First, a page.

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Calorie Density & Weight Loss: Fill 'er Up!

Calorie Density & Weight Loss: Fill 'er Up!

Chef Jeff's Weekly Health Update July 19, 1999

Towards the end of last year, I discussed the concept of calorie density in the weekly health update "The Secret to Successful Weight Loss: Calories? Fat? or Calorie Density?" (December 21, 1998). We looked at how the most important factor in weight loss was not calories, fat, or portion control, but calorie density. Understanding calorie density is an important issue in achieving and maintaining optimal health and weight.

Recently, a study reported in the American Journal of Clinical Nutrition (1999;69:863-871) further showed how important this concept is to achieve long-term success in weight control.

Previously, researchers always believed that fat played a role in feelings of satiety or fullness, but the new study suggests that low food 'energy density' is the key, according to a team of nutritionists at Pennsylvania State University in University Park. The researchers found that adding more fruits, vegetables, water, or fiber to your low-fat fare may help you

feel full even as you cut down on calories and fat in your diet.

In the new study, 17 obese and 17 lean women ate breakfast, lunch, and dinner in a laboratory 4 days a week for 5 weeks. For the first 2 weeks, participants were allowed to eat as much as they wanted from the foods served. During the next 3 weeks, however, participants were served a special meal that contained half the calories of their usual intake. One week the meals were low-fat, low-energy density meals, another week they were low-fat, high-energy density. On the third week, the meals were high-fat, high-energy density.

Low-energy density meals tend to have fewer calories per ounce and contain more fruits, vegetables, and grains than high-energy density meals (about a third more food than the other versions). After finishing the meal, women could help themselves to a variety of side dishes.

When women consumed the low-fat, low-energy density meals, they tended to eat less of the side dishes because they felt full and satisfied after the meal, the investigators report.

Overall, women consumed 16% fewer calories, while consuming ~33% more food, during the week that they consumed low-fat, low-energy density meals. Variations in energy density, not

fat, affected women's appetites, the investigators found.

In a written statement, lead researcher Dr. Barbara Rolls said that following normal eating habits but modifying recipes to reduce energy density is a good idea. For example, include extra tomatoes on a pita pizza, instead of more cheese. Or, she suggested, add more vegetables like mushrooms or celery to chili.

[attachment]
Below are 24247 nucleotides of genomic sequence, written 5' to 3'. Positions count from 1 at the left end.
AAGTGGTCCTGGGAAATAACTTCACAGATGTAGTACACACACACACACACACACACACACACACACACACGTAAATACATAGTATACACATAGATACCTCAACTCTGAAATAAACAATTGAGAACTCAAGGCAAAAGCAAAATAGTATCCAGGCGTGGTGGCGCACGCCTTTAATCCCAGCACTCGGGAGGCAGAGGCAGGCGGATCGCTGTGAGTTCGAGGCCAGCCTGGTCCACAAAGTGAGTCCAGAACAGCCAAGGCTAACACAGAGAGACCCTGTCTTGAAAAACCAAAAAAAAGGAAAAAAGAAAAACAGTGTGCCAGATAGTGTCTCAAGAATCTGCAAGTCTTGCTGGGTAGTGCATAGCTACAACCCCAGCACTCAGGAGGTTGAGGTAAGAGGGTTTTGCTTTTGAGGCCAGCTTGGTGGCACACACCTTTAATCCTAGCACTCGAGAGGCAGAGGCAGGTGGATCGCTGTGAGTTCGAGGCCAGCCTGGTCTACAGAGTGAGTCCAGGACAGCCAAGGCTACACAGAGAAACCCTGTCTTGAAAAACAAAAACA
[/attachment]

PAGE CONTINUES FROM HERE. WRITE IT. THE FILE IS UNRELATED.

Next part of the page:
'People on diets often substitute pretzels for high fat, high-calorie snacks. But pretzels have a low-water content and don't fill you up, so you eat more of them,' Rolls noted. 'A snack with higher water and fiber content, for example, an apple, would be a better choice.'


Calorie density may be the most important factor in weight loss. If you replace the high fat foods with low-fat hi-calorie dense foods, you may still take in too many calories. The highest calorie dense foods next to fats are refined, processed carbohydrates.

The secret to successful long-term weight loss is to focus your diet on low calorie density foods. These foods will allow you to eat more food, eat more often, feel more satisfied, avoid feeling hungry, AND take in less calories. The problem with most diets is that they are too restrictive, too limiting, too controlled, and often leave you hungry. Understanding this concept may be the missing link that many of you need in reaching your health and weight goals. By choosing low calorie density foods you can liberalize the amount of food you eat, how often you eat, not have to count calories, AND still lose weight.

The above mentioned study once again proves this. The subjects in these studies were able to switch to a low-fat diet and eat as much as they like (about 33% more food than the other group) and still decrease their calorie intake by 16%. They consumed low fat foods that were also low in calorie density (fresh fruits, vegetables, starchy vegetables, and whole grains).

This IS the secret to long term successful weight loss.

What foods are the lowest in calorie density?

- Vegetables are the lowest in calorie density averaging 150 calories/lb.

- Fruits are next, averaging ~300 calories/lb

- Unrefined, unprocessed complex carbohydrates and starchy vegetables are next averaging 500 calories/LB.

However, refined processed carbohydrates (even the low-fat ones) average about 1500 calories/lb. This is very high in calorie density.

So, for this week’s health tip........

Focus the majority (or all) of your diet on the foods that are low in calorie density (vegetables, fruits, legumes, and whole unprocessed grains) and you will be practicing the secret to long term successful weight loss.

Have another great week, and remember...

Your Health Is Your Greatest Wealth!

In Health,

Chef Jeff


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